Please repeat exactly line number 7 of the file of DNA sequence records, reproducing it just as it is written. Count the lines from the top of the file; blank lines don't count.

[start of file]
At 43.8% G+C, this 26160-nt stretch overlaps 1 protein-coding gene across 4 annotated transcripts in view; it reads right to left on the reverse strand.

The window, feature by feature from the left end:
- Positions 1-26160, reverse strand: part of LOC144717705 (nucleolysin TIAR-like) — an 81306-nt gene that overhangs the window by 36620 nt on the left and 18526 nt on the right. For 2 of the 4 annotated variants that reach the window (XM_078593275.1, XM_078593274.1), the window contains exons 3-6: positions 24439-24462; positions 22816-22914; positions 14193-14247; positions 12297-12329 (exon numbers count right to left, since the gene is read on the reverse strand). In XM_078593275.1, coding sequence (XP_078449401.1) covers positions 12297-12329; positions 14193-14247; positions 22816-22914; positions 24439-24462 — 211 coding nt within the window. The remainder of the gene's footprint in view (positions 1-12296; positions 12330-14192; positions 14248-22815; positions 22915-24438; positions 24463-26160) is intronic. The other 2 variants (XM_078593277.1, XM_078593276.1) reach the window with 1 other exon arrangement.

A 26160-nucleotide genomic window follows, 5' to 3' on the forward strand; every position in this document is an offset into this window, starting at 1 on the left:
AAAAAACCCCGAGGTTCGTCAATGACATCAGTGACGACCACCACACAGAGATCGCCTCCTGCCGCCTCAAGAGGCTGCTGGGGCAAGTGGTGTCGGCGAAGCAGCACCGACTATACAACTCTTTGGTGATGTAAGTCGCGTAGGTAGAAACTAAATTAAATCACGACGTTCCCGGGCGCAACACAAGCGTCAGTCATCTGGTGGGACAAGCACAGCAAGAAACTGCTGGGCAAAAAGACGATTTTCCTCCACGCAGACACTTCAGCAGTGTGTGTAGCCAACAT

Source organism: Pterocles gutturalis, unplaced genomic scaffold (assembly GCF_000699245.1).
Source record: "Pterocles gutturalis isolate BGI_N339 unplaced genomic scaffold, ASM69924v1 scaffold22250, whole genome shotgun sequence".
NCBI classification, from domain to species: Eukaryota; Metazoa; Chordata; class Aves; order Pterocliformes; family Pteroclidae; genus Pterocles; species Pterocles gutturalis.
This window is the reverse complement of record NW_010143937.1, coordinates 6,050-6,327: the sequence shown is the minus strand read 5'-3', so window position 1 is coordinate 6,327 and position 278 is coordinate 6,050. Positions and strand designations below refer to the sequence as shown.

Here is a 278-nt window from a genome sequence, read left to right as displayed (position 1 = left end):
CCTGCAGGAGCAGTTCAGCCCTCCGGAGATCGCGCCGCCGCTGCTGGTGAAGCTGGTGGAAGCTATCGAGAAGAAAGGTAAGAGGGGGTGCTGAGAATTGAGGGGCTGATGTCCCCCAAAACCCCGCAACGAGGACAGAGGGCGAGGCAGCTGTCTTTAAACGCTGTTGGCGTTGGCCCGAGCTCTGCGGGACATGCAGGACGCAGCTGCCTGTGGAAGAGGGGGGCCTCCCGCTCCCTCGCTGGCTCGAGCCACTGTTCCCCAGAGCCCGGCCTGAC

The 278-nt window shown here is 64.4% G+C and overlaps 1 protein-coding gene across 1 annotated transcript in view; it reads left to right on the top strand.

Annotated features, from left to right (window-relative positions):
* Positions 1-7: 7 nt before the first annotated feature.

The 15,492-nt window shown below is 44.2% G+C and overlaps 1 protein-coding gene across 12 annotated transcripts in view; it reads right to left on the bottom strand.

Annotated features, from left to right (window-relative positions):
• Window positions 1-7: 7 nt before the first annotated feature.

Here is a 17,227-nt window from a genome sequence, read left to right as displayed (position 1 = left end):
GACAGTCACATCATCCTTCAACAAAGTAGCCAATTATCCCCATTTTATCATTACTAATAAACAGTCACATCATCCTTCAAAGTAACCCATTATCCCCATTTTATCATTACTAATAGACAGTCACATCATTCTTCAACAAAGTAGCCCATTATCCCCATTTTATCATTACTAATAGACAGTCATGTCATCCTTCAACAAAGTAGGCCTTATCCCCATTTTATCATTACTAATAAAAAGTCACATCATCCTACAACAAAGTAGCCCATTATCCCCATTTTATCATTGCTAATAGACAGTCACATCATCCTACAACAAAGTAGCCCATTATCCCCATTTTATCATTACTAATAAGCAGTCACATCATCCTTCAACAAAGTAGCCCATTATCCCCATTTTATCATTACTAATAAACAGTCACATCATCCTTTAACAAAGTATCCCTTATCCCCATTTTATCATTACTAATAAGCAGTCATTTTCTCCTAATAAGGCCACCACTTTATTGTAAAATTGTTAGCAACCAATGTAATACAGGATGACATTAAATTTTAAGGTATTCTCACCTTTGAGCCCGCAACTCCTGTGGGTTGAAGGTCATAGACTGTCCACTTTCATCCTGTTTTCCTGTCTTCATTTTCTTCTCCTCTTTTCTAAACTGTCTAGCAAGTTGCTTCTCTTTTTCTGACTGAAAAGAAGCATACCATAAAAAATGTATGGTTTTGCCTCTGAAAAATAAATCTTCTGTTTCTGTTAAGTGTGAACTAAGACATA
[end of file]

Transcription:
Source record: "Pterocles gutturalis isolate BGI_N339 unplaced genomic scaffold, ASM69924v1 scaffold22250, whole genome shotgun sequence".